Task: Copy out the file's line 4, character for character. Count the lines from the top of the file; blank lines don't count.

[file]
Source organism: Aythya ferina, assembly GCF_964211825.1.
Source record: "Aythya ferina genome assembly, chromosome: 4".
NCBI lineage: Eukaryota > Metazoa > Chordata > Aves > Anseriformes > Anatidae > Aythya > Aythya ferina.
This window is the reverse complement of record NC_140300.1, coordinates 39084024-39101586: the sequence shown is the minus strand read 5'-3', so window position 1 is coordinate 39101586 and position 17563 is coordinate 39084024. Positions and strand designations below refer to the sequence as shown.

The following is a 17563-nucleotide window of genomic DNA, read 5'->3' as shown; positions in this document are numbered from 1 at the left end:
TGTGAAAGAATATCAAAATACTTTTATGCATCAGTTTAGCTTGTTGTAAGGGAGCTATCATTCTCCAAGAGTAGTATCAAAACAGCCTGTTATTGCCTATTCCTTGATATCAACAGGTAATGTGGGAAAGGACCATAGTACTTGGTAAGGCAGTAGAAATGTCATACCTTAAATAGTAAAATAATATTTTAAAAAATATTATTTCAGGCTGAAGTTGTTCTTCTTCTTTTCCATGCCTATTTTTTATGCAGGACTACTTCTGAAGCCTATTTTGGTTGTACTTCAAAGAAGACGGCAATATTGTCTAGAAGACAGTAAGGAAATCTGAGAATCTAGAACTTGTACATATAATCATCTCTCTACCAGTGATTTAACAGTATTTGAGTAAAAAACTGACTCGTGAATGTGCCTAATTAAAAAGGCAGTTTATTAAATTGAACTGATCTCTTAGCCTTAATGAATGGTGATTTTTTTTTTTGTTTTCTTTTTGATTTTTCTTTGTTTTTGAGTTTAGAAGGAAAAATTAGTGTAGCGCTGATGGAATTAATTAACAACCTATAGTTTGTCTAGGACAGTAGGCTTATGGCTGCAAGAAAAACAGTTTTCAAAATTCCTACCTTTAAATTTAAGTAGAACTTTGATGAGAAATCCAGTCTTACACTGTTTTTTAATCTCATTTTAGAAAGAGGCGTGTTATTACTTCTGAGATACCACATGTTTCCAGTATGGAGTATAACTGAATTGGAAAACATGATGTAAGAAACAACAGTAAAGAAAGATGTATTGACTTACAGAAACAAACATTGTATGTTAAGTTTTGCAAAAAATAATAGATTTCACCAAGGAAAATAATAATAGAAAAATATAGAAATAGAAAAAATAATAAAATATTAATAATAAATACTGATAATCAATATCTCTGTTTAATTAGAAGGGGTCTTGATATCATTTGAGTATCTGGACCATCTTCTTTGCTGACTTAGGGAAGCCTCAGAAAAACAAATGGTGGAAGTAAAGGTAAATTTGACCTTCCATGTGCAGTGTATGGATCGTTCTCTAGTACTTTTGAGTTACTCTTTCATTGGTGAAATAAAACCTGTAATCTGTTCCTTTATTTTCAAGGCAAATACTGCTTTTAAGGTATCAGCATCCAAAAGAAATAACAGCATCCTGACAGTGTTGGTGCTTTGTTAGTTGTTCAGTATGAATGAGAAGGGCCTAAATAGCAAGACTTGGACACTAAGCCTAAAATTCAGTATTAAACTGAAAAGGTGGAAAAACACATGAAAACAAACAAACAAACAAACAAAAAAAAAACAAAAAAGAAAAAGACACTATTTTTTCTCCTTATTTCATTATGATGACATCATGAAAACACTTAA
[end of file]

This window is the reverse complement of record NC_140300.1, coordinates 39084024-39101586: the sequence shown is the minus strand read 5'-3', so window position 1 is coordinate 39101586 and position 17563 is coordinate 39084024. Positions and strand designations below refer to the sequence as shown.